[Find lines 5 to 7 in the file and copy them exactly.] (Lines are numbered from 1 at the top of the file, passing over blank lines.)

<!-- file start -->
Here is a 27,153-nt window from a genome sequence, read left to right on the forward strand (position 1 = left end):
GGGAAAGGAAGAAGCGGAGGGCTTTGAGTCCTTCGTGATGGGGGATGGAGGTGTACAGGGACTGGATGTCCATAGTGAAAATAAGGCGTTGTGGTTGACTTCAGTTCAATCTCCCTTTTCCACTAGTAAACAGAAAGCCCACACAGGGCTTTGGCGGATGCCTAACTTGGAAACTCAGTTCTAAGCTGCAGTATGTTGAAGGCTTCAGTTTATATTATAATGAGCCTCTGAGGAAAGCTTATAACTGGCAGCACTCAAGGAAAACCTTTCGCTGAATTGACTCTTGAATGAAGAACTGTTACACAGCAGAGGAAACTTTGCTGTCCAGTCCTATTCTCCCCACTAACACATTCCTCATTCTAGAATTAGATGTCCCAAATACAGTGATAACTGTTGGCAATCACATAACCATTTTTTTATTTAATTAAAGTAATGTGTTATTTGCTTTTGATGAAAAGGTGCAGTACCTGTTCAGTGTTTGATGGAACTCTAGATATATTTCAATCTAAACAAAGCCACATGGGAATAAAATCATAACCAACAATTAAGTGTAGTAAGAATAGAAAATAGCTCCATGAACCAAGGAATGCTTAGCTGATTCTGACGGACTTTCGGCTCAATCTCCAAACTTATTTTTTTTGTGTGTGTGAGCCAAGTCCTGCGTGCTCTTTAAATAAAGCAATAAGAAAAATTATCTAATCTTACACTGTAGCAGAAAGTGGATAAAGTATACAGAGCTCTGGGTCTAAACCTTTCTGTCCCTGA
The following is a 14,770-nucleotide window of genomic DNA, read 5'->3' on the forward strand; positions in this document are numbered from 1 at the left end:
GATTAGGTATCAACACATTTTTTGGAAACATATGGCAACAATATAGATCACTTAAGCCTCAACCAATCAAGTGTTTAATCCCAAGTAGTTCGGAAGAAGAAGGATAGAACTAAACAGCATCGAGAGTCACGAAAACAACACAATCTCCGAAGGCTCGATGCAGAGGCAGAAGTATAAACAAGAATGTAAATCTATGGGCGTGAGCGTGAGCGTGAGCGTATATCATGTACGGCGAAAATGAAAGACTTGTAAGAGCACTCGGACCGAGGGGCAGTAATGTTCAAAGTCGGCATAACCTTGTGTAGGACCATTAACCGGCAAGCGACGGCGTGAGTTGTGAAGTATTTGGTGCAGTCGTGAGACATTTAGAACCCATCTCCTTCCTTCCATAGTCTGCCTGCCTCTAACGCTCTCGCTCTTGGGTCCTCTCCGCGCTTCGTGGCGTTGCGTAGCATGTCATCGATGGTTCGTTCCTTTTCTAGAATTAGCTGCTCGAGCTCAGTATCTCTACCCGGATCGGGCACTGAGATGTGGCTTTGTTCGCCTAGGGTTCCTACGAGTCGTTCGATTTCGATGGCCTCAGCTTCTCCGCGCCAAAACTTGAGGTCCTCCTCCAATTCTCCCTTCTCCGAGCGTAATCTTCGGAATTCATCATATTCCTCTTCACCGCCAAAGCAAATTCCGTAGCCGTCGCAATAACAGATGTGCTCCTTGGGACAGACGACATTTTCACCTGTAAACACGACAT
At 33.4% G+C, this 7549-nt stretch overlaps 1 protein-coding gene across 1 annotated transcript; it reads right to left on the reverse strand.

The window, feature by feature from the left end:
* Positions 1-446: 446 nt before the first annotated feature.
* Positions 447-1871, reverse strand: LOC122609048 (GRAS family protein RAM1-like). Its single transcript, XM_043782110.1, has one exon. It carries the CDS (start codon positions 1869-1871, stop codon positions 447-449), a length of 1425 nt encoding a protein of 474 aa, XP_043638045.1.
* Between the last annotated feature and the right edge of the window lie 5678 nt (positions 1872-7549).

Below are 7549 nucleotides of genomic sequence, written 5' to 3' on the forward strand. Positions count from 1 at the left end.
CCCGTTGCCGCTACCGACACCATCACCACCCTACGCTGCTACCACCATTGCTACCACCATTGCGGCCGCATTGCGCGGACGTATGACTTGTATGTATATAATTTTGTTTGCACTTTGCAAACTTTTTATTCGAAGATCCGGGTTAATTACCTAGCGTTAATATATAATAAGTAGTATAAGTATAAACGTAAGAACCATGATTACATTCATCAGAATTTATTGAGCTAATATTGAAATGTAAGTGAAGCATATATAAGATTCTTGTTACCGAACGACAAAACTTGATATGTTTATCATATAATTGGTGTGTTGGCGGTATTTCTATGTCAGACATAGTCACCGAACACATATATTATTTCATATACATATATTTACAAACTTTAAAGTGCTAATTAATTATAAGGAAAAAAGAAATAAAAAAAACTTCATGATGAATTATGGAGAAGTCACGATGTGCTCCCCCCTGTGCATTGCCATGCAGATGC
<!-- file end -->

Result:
At 33.4% G+C, this 7549-nt stretch overlaps 1 protein-coding gene across 1 annotated transcript; it reads right to left on the reverse strand.

The window, feature by feature from the left end:
* Positions 1-446: 446 nt before the first annotated feature.